INDUSTRIAL RELATIONS ACTS, 1946 TO 1990
SECTION 26(1), INDUSTRIAL RELATIONS ACT, 1990
RANGELAND FOODS LIMITED
(REPRESENTED BY MANAGEMENT SUPPORT SERVICES IRL
- AND -
SERVICES INDUSTRIAL PROFESSIONAL TECHNICAL UNION
Chairman: Mr McGee
Employer Member: Mr Doherty
Worker Member: Ms Ni Mhurchu
1. Change in Shift Roster arrangements
2. This case concerns a dispute between Rangeland Foods Limited and SIPTU in relation to changes in established shift rosters. The Company is located in Castleblayney, Co Monaghan and is involved in the production of meat products. Initially, the Company operated a four shift cycle, but claims that due to a loss of business, it was necessary to adopt a three shift cycle instead.
The Union is claiming that Managements unilateral changes to working arrangements has resulted in a loss of earnings for the maintenance workers in question and it is seeking the re-instatement of the four shift pattern. It is also seeking compensation for the loss of the overtime earnings that resulted as a result of the change.
The dispute was not resolved at local level and was the subject of a conciliation conference under the auspices of the Labour Relations Commission. As agreement was not reached the matter was referred to the Labour Court on 1st March, 2007 in accordance with Section 26(1) of the Industrial Relations Act, 1990. A Labour Court hearing took place on 10th June, 2008, the earliest date suitable to the parties.
3 1 Management employed an additional worker whose pattern of attendance included Saturdays. This resulted in a loss of Saturday overtime to the existing maintenance staff and a subsequent loss of earnings.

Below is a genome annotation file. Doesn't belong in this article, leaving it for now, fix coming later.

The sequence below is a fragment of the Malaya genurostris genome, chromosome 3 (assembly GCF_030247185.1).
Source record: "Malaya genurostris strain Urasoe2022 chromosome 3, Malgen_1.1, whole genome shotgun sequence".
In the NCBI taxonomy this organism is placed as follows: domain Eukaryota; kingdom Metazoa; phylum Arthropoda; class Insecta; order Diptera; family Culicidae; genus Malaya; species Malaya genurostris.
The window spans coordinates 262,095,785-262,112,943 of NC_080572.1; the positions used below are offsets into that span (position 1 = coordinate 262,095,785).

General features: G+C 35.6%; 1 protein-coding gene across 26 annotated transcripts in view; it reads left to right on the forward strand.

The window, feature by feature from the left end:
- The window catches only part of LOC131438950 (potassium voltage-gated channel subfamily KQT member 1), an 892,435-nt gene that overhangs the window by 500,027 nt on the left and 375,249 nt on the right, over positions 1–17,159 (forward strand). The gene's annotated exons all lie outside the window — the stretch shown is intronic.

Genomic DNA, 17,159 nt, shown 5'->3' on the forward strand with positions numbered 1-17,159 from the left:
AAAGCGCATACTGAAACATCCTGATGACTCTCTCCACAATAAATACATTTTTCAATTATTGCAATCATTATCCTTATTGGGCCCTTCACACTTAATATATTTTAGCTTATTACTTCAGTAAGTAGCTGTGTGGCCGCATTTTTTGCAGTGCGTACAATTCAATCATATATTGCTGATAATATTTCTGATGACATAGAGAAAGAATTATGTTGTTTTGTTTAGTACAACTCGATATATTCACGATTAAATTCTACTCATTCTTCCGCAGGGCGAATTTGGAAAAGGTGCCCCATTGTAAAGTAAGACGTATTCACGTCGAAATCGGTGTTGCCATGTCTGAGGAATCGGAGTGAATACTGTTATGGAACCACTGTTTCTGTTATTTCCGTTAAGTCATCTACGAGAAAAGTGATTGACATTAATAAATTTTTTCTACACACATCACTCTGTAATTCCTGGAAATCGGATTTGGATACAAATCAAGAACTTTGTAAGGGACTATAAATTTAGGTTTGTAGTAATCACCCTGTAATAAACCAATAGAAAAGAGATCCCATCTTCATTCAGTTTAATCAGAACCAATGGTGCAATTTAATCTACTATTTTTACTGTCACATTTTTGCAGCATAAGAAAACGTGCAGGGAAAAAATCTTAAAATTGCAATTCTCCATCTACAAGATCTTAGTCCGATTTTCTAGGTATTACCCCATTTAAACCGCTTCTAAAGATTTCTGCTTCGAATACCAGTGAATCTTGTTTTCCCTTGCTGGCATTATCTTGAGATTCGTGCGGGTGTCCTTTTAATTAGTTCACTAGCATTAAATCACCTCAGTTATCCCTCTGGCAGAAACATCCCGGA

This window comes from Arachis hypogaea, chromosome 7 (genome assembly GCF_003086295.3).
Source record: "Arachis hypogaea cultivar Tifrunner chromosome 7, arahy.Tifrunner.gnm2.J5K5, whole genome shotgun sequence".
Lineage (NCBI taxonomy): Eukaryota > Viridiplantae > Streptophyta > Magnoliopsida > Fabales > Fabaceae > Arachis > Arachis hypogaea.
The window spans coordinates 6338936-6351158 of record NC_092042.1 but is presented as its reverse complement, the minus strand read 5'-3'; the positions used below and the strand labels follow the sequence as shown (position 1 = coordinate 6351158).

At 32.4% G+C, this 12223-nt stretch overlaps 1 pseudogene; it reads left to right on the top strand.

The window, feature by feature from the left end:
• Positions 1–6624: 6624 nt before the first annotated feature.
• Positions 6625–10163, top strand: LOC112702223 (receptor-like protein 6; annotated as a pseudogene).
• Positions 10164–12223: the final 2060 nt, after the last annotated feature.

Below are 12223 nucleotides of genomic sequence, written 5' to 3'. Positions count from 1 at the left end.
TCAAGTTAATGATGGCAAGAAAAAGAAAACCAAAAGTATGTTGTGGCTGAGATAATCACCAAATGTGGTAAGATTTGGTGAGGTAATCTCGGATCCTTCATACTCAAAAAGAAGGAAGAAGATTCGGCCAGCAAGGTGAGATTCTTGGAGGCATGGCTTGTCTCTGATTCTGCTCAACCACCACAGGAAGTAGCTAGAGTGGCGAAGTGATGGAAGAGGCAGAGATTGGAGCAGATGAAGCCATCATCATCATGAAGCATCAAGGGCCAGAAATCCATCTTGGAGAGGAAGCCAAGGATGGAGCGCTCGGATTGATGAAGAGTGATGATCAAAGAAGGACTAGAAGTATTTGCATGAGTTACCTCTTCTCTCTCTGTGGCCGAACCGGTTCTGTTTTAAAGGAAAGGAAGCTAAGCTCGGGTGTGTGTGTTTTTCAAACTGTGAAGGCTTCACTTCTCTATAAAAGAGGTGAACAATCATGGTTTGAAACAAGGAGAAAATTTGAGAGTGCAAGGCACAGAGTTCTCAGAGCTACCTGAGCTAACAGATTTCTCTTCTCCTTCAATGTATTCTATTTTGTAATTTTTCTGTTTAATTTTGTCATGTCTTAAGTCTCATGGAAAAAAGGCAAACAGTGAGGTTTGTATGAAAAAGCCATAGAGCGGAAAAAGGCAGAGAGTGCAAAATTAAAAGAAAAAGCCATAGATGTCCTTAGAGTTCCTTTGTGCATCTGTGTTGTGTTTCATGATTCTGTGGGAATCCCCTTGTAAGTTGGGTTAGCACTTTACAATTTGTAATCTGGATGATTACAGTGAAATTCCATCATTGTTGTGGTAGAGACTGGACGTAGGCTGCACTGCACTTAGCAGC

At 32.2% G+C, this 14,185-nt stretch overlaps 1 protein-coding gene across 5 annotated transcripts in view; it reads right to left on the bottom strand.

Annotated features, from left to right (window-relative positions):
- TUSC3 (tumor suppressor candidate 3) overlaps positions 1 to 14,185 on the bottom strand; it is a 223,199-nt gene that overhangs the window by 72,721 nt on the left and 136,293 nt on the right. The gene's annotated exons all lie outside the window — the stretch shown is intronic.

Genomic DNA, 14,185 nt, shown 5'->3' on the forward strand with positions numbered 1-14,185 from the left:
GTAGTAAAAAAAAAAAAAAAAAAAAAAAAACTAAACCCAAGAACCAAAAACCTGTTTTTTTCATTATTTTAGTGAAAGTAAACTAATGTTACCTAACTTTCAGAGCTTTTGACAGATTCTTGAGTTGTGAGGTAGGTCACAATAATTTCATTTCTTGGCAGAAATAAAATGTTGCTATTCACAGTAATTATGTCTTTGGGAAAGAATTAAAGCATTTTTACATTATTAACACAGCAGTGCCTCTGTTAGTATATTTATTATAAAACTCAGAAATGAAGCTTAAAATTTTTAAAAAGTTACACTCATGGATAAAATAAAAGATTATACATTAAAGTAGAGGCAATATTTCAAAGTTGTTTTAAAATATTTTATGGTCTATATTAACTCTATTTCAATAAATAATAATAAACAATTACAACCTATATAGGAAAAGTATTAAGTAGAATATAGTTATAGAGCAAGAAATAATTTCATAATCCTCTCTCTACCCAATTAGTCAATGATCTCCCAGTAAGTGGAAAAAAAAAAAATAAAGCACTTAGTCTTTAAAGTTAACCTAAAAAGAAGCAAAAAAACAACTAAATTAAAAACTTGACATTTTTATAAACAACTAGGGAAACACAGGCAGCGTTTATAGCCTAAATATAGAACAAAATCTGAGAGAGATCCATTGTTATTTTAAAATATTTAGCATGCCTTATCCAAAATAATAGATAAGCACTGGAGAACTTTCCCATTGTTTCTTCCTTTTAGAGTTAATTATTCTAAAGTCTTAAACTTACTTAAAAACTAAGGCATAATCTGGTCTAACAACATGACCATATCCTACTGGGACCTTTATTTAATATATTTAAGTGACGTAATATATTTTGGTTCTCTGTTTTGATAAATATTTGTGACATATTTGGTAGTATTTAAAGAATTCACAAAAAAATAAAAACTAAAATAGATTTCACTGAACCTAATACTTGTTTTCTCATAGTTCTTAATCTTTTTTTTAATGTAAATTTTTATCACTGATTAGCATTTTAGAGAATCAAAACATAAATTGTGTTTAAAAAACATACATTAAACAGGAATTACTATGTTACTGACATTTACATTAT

2Management unilaterally imposed changes to the workers shift pattern by imposing temporary lay offs of each of the four workers one week in four.
3 The Union is seeking compensation for the loss of overtime earnings and a commitment that any future changes to working arrangements would be reached by agreement between the parties.
4 1 Management has suffered a significant loss of business in recent times. To remain competitive, it must manage its business effectively to control costs.
2 Management attempted to resolve the situation by suggesting that the maintenance workers move to the production area of the Company. This would have resulted in all workers being employed at all times rather than temporary lay offs occurring every fourth week.
3 The Company has not made any savings through the changes to the roster. It must make the necessary changes due to its difficult trading position. The Union's claim for compensation is, therefore, not valid and is unsustainable.
Having considered the oral and written submissions made by the parties, the Court recommends that the parties should resume talks, with the assistance of the conciliation service of the Labour Relations Commission if necessary, as a matter of urgency, on the question of numbers employed in production and a new shift pattern for maintenance
as deemed necessary to support such a production model. Any claim for loss of regular rostered Saturday overtime arising from shift changes should be addressed in the course of these overall discussions.
Signed on behalf of the Labour Court
27th June 2008______________________
Enquiries concerning this Recommendation should be addressed to Andrew Heavey, Court Secretary.